The selection may have been pre-destined. The native of DeWitt, Iowa stopped at Yankee Stadium after playing in last year’s Cape Cod League. “Just to say you’ve been there. It’s a historical place. It’s a nice stadium.”
Sikkema flew to Tampa on Wednesday for a physical and planned to sign for the allotted $1.9M.
With their second-round selection, the Yankees took another Tiger, this time a product of LSU, infielder Josh Smith. The junior played both middle infield positions and hit .346 with 15 doubles, two triples, and nine home runs. He also knocked in 41 runs, scored 68 runs, and swiped 20 bases.
A product of Catholic High School in Baton Rouge, Smith made the All-SEC team as well as the all-tournament team for the NCAA Baton Rouge Regional.
Among his other highlights this season was a 13-game hitting streak and a 24-game on-base streak.
DiMaggio, Mantle, Williams, Sanford?
The Yankees’ draft included a number of outfielders over the last five years. Many of those players have moved on to join the Yankees in the Major Leagues or became pieces that helped acquire talent from other teams.
We don’t know where he’ll end up, but Western Kentucky centerfielder Jake Sanford was selected with the Yankees third-round draft choice.
Sanford might not have received some of the press that earlier picks received but perhaps he should have. He became the first player in Conference USA history to capture the conference triple crown after he hit .398-22-66.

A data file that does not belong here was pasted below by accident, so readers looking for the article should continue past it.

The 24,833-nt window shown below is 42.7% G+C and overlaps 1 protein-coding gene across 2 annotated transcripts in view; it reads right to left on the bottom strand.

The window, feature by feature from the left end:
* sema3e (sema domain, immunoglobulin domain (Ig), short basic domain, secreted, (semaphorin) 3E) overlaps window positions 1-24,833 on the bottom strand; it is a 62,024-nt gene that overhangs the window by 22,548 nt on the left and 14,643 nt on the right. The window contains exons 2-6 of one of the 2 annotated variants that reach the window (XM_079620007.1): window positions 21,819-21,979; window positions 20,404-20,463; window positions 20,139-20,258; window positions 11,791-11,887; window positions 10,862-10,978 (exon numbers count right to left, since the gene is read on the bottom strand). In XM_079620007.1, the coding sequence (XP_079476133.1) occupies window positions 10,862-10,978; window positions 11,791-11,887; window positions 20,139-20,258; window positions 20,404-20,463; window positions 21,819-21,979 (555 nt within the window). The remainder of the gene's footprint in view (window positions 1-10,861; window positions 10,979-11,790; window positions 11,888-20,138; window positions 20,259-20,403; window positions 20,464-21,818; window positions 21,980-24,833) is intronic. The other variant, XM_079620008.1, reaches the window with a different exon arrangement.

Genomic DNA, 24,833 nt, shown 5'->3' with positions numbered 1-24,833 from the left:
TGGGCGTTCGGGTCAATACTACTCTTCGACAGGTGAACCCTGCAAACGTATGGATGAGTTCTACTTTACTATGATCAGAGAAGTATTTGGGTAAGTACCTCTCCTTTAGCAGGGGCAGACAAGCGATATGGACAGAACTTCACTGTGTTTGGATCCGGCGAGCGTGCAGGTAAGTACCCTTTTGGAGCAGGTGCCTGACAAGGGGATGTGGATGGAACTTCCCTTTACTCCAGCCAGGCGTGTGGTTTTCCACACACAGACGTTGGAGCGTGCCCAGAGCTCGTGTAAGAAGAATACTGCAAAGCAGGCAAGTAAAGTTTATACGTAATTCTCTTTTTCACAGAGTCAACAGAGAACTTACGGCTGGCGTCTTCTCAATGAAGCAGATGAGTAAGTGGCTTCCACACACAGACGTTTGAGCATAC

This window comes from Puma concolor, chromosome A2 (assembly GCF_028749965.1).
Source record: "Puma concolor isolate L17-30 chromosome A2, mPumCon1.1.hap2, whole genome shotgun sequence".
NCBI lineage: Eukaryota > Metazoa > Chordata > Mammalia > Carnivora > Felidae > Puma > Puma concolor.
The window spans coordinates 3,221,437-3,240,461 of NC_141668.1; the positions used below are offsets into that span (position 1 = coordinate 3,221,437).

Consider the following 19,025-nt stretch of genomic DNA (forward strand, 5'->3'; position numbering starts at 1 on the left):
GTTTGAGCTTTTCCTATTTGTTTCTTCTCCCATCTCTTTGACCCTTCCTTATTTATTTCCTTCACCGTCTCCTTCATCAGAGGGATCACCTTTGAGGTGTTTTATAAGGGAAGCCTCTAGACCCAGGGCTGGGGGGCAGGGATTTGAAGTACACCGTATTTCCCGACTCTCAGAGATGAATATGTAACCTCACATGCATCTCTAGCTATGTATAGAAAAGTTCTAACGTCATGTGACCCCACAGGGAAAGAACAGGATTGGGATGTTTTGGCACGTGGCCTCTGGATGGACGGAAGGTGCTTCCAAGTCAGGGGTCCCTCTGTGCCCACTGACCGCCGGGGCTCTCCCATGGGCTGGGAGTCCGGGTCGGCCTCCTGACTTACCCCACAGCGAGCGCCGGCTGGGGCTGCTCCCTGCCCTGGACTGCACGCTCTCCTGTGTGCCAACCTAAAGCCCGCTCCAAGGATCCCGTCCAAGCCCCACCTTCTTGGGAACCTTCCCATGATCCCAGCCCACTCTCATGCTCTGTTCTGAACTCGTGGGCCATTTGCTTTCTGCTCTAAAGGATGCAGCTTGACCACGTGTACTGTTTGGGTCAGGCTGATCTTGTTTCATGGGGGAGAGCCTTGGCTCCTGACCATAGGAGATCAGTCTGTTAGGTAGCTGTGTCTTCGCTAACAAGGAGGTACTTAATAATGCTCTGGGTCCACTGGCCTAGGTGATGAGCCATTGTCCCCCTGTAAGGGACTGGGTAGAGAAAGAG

In addition, Sanford slugged .805, posted a 1.288 OPS and scored 65 runs. Back in March, he blasted three home runs in and drove in eight runs in a single game.
Though he just finished his junior year, this was the first year at Western Kentucky for Sanford, who played two years of junior college ball at McCook CC in Nebraska.
His accomplishments this year included being named to the 2019 Collegiate Baseball Newspaper First Team All-American squad.
East Meets West
The Yankees selected another Jake with their fourth-round pick. This time it was pitcher Jake Agnos, a left-hander for East Carolina University.
The 5’11” junior started 16 games, finishing 11-2, 2.02. Opponents hit just .193 against him and Agnos struck out 140 batters in 98 innings (12.8 K/9 IP). The Virginia native was chosen as a first-team All-American by Collegiate Baseball.
Yankees’ Draft Picks rds 5 – 40
With the Yankees choosing hitters with three of their four selections, they then reeled off five straight pitchers, beginning with Agnos. The next four chosen were: